Academics and Research / Magazine Feature

New help desk adds up for math students

math center

Bethany Sewell, center, talks about the Math Center with Don Oppliger and Alvaro Arias. Photo: Chase Squires

When University of Denver writers get writer’s block, they go to the Writing Center at Penrose Library. But where do mathematicians go when things don’t add up?  

This month DU opens the Math Center, the latest addition to the Penrose Learning Commons. The Commons is the centrally-located block of important services on the library’s first floor that includes the Writing Center, the Research Center, the computer helpdesk and the main checkout desk.

Don Oppliger, director of the DU mathematics department’s CORE lab and resource center, says drop-in math labs are becoming increasingly common at universities. The idea is to offer an instant point of contact for math scholars struggling with a concept or problem. Putting a center together for DU was an effort that involved Penrose, the mathematics department and the Daniels College of Business, where students frequently wrestle with advanced courses such as calculus.

Staffed with graduate teaching assistants and stocked with text books and other references, the center will offer a lifeline to struggling students no matter their major.

“They can walk in here and there will be someone to help them,” Oppliger said, sitting in the dedicated corner of the library populated with long tables and surrounded by whiteboards. “There are a lot of times, especially early in a course, where students are really just feeling their way along. This is going to be very flexible.”

As opposed to writing, which often involves a long creative process and hours of fine-tuning, mathematics is more precise and dependent on practice and application of the right process, says Alvaro Arias, chair of the DU math department.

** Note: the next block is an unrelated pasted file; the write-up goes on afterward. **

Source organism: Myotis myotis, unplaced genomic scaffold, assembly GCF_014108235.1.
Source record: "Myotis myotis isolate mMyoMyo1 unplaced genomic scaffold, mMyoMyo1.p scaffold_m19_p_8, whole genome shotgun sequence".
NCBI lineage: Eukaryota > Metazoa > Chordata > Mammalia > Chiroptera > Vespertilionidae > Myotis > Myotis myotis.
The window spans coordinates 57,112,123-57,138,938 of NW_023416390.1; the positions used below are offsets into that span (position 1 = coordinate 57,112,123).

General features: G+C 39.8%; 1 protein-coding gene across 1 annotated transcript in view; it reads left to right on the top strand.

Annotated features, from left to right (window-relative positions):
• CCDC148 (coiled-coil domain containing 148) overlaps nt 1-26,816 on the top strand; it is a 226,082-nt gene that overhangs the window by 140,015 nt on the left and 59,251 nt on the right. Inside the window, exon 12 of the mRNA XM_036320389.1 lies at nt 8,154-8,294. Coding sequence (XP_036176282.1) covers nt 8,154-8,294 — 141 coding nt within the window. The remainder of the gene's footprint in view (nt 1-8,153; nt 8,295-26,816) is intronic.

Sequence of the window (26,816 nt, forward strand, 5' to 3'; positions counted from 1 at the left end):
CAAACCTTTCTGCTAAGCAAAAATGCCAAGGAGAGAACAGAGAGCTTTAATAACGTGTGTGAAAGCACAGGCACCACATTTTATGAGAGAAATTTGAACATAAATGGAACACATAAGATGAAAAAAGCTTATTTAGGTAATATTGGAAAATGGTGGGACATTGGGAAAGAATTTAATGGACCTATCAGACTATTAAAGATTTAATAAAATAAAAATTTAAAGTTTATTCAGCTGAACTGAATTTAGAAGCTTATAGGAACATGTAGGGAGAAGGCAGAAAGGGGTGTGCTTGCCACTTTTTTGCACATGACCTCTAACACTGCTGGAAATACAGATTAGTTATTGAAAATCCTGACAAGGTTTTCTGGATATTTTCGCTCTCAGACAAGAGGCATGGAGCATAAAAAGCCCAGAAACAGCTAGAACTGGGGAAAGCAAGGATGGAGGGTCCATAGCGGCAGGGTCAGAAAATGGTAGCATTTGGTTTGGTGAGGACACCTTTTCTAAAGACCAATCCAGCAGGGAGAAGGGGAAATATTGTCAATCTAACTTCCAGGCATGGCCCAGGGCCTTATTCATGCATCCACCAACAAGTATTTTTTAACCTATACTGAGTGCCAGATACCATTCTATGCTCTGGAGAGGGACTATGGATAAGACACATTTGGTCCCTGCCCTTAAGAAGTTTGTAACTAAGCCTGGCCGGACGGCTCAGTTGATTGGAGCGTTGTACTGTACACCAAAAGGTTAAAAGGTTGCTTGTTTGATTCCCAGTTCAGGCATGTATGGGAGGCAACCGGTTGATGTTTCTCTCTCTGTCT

“We don’t want to solve the problem for the students, we want to help them solve the problem themselves,” Arias says. “But in mathematics, sometimes you can spot their problem very quickly, and it only takes a moment to point out where they went wrong and redirect that.”

Theresa Hernandez, assistant director at Penrose, says adding the Math Center is part of the library’s evolution. As students increasingly turn online for references, the library is adapting to meet their needs. That includes providing technical assistance, researchers trained in online and database mining and providing students with instructors who can help them make sense of the world of digital information. Adding a Math Center to compliment the Writing Center and other resources is part of keeping the library a vibrant center of learning for all disciplines, Hernandez says.

The center is expected to open in September. Hours at first will include afternoons and evenings, but those hours will be adjusted to meet student needs and could be expanded to meet demands around mid-terms and finals.

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